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EPRA Seeking Wider Audience

09/07/2011 | By Matthew Bechard

Philip Charls, chief executive officer of the European Public Real Estate Association (EPRA), says his organization is focusing on promoting the listed real estate industry beyond specialized investors.

In a video interview with REIT.com at EPRA's 2011 annual conference in London, Charls said his organization's members are already well established with segments of specialized investors. Now, EPRA is trying to reach out to a more general audience, including journalists and government regulators.

"This group needs to better understand our business," Charls said. "It's really important that we improve our visibility within Europe."

In the last year, Charls noted that EPRA has "completely" refined its best practice recommendations for financial reporting for its members, 70 percent of which now uses those standards. More recently, EPRA announced a similar initiative in the area of environmental sustainability, identifying key sustainability performance indicators for member companies.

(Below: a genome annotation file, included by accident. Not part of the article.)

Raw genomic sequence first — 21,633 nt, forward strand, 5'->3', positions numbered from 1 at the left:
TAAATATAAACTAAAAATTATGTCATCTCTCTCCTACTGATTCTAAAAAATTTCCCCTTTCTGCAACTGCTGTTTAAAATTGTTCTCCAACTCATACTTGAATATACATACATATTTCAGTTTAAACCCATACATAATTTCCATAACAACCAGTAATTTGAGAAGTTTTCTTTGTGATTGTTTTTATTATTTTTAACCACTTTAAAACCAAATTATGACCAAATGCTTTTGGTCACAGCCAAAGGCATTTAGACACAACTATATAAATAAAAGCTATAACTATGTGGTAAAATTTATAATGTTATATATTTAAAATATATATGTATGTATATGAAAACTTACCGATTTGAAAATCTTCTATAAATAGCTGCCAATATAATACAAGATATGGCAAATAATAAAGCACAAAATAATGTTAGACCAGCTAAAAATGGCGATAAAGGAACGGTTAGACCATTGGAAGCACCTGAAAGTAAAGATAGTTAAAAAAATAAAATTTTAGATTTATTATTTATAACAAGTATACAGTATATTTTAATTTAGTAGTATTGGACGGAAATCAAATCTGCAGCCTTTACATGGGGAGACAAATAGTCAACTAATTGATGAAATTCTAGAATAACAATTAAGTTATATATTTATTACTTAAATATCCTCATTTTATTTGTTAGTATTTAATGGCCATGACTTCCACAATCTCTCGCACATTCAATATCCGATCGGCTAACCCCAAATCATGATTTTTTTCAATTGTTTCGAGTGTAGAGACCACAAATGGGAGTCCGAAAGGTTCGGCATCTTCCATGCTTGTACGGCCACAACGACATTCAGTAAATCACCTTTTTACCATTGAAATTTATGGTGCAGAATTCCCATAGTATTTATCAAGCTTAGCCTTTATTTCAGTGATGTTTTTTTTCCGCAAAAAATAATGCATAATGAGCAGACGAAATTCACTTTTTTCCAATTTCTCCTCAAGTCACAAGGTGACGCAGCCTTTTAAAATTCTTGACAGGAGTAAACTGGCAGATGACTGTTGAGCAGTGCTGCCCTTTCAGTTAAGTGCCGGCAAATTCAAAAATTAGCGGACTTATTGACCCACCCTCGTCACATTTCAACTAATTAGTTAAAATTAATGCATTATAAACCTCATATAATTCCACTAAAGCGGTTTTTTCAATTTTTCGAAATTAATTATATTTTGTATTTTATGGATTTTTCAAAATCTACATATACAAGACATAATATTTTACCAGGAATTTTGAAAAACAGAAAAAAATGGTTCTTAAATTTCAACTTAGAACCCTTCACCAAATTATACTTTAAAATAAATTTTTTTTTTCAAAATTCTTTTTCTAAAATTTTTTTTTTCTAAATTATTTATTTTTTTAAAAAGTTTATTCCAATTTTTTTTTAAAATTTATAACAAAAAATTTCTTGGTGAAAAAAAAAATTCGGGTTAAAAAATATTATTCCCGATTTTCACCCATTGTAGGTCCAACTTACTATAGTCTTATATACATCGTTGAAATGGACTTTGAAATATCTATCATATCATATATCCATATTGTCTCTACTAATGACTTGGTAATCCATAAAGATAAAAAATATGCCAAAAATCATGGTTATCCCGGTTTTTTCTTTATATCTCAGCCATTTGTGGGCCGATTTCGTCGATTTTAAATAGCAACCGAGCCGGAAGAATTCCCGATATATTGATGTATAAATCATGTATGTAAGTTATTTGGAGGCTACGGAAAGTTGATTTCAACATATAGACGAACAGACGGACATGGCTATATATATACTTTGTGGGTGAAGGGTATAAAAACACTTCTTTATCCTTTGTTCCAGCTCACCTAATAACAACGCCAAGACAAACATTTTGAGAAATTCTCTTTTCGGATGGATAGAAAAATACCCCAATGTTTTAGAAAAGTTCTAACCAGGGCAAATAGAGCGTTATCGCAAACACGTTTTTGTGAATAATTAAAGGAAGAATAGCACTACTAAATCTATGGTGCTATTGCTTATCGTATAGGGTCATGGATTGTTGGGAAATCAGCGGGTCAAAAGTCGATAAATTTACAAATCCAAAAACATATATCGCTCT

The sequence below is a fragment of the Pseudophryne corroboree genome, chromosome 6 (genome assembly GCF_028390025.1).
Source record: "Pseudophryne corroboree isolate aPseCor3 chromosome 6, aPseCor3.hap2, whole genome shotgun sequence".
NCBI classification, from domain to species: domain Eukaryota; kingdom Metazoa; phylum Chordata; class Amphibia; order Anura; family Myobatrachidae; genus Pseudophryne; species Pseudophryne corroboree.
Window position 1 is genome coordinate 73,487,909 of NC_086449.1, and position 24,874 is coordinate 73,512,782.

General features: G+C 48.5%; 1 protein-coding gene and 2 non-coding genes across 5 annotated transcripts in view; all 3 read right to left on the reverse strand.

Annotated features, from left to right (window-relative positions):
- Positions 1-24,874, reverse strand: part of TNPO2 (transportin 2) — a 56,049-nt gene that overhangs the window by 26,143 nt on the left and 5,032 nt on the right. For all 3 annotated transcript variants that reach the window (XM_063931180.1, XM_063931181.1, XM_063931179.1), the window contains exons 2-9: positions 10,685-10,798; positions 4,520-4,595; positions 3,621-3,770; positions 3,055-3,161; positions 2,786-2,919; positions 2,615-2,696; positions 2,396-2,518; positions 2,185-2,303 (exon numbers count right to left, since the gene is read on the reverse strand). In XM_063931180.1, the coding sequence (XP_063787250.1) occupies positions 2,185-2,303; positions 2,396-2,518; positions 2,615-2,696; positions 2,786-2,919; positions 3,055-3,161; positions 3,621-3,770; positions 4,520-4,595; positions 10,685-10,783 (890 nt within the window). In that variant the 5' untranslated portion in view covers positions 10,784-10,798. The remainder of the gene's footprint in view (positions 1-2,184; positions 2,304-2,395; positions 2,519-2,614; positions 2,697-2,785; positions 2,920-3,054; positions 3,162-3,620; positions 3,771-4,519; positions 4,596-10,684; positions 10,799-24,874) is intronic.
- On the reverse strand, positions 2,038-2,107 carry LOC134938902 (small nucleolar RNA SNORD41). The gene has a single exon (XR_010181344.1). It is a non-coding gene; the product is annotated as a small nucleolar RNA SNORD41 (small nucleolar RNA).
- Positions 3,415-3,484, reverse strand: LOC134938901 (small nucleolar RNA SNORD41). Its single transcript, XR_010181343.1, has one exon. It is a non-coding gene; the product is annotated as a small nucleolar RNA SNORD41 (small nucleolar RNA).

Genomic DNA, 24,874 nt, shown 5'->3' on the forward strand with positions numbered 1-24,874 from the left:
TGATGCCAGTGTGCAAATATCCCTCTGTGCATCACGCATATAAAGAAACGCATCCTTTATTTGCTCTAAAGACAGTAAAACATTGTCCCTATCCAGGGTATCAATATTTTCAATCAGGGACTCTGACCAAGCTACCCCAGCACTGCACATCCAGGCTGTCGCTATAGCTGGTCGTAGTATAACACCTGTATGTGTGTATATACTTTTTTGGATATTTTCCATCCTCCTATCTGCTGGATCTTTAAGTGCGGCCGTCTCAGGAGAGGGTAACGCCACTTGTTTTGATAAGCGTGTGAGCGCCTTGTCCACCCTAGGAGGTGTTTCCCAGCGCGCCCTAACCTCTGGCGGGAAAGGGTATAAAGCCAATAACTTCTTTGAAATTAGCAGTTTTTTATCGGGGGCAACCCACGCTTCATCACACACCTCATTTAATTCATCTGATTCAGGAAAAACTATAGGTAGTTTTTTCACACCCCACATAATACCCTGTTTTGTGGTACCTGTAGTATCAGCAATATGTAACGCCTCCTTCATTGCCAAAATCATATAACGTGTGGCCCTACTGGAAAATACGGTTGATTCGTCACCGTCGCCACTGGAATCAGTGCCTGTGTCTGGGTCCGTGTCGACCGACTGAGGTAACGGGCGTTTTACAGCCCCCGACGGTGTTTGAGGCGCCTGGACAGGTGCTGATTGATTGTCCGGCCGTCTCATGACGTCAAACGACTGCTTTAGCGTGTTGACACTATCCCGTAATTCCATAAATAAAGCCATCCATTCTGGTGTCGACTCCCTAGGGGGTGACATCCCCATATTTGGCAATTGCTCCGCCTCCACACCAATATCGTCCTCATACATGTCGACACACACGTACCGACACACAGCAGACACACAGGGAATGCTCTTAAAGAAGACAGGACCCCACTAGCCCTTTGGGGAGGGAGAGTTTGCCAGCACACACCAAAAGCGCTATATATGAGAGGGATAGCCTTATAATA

Charls also said EPRA is pushing for more German real estate companies to list themselves on a stock exchange. He decried the German market, which is the largest in Europe, as "complicated," noting that whereas 6 percent of real estate around the world belongs to listed companies, approximately 1.5 percent of German real estate lies in the hands of listed companies.

Charls said the goal of having more listed real estate in Germany would open the industry up to a larger number of investors, including institutional investors such as pension funds.

"Institutional investors do like to have access to the biggest and most successful economy in Europe," he said.

Looking ahead, Charls admitted that the ongoing economic turmoil in Europe could affect the performance of listed real estate. However, listed real estate survived the financial crisis and emerged from "a difficult period on very solid footing," according to Charls.

"Having said that, I think there is concern in Europe about the economy," Charls said. "But based on the solid basis that they have, I think companies are very well positioned for whatever will happen and for whatever opportunity arises to grasp those opportunities."